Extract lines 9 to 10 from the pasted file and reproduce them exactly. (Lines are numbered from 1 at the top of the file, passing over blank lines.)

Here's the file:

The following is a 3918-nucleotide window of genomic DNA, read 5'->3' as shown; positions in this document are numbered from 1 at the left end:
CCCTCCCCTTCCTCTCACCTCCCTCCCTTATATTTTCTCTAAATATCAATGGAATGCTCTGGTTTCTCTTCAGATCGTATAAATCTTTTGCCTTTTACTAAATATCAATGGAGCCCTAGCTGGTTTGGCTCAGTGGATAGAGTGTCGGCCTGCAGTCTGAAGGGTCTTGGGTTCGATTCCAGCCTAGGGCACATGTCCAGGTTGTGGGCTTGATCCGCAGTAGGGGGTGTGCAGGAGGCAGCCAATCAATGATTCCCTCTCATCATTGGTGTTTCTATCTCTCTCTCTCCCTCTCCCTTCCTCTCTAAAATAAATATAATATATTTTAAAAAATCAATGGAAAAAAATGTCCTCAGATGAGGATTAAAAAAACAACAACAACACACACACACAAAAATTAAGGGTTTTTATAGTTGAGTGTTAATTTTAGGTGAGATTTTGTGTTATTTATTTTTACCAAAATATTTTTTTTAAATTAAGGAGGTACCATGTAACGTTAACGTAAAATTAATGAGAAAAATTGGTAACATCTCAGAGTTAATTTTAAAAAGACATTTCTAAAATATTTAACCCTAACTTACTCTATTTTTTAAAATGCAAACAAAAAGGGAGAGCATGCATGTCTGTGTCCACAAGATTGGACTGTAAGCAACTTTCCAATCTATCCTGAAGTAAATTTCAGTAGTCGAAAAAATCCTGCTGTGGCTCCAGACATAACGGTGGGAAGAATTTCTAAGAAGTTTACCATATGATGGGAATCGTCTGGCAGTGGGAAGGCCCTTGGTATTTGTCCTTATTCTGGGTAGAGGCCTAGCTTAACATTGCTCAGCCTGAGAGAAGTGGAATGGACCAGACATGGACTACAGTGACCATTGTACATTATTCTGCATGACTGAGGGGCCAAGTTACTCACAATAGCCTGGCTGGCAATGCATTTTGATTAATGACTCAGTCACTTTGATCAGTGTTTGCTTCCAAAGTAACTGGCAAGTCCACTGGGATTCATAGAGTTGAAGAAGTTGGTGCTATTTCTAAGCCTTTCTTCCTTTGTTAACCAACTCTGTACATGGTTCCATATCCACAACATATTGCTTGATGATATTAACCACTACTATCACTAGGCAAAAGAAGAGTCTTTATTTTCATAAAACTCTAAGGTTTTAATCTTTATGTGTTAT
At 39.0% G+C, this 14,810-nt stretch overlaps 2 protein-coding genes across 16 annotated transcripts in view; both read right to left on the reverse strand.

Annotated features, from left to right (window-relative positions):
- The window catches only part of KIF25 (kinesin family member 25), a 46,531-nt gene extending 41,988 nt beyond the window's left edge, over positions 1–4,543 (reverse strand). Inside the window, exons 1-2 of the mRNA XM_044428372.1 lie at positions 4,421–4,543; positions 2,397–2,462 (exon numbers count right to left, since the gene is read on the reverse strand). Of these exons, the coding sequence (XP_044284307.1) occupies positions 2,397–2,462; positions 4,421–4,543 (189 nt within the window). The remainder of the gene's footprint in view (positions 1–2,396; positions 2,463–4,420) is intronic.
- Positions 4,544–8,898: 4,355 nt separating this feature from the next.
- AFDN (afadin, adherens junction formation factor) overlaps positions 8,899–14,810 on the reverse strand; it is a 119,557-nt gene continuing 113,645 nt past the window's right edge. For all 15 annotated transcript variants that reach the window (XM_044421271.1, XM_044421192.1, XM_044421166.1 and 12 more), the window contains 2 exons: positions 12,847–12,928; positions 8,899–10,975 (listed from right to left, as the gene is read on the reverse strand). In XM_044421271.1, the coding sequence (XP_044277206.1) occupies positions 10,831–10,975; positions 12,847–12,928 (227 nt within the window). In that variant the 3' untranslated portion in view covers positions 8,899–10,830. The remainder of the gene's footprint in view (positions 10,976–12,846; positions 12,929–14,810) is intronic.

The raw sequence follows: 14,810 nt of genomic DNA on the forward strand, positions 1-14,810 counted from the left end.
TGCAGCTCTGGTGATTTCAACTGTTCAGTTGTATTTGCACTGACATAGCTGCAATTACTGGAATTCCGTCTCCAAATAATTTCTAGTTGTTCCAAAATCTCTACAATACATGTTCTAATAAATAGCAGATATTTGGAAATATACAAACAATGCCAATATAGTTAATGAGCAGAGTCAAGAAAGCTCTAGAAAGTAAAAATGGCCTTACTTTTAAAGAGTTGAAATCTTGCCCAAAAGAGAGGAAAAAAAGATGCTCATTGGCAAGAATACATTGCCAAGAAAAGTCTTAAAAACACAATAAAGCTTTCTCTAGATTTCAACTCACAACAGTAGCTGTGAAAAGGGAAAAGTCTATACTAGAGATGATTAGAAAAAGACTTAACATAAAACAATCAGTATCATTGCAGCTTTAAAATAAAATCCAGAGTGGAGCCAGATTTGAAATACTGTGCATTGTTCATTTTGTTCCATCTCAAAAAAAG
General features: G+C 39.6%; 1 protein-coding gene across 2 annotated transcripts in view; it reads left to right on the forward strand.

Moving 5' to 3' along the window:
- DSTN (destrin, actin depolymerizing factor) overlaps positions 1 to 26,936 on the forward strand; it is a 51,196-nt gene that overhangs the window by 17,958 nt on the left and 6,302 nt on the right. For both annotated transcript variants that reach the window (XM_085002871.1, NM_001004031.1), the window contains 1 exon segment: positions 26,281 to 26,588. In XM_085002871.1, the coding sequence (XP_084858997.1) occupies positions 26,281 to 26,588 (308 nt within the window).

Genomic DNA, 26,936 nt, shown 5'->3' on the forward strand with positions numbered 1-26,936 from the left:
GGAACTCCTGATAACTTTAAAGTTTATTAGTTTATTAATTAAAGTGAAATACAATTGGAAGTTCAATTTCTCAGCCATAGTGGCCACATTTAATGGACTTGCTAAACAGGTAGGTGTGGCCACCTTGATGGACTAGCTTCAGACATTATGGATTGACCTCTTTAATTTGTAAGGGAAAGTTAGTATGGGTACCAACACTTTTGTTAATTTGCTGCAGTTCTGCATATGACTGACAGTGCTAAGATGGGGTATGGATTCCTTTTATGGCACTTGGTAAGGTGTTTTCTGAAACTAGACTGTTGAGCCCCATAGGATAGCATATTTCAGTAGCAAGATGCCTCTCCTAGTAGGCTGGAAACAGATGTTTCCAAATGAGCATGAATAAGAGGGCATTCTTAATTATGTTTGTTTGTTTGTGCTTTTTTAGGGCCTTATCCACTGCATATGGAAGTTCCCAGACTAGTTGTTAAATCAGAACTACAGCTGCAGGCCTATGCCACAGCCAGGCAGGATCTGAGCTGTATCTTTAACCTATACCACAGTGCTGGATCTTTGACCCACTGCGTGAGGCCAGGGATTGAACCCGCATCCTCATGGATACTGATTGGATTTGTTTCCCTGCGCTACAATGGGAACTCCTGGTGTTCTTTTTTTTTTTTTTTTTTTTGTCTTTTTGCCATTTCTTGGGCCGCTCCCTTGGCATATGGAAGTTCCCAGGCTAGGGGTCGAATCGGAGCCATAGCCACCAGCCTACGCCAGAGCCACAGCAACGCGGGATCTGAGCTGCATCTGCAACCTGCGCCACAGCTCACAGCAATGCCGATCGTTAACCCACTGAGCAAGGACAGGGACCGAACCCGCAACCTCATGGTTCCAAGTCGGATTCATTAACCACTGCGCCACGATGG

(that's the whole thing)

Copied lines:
TGCAGCTCTGGTGATTTCAACTGTTCAGTTGTATTTGCACTGACATAGCTGCAATTACTGGAATTCCGTCTCCAAATAATTTCTAGTTGTTCCAAAATCTCTACAATACATGTTCTAATAAATAGCAGATATTTGGAAATATACAAACAATGCCAATATAGTTAATGAGCAGAGTCAAGAAAGCTCTAGAAAGTAAAAATGGCCTTACTTTTAAAGAGTTGAAATCTTGCCCAAAAGAGAGGAAAAAAAGATGCTCATTGGCAAGAATACATTGCCAAGAAAAGTCTTAAAAACACAATAAAGCTTTCTCTAGATTTCAACTCACAACAGTAGCTGTGAAAAGGGAAAAGTCTATACTAGAGATGATTAGAAAAAGACTTAACATAAAACAATCAGTATCATTGCAGCTTTAAAATAAAATCCAGAGTGGAGCCAGATTTGAAATACTGTGCATTGTTCATTTTGTTCCATCTCAAAAAAAG
General features: G+C 39.6%; 1 protein-coding gene across 2 annotated transcripts in view; it reads left to right on the forward strand.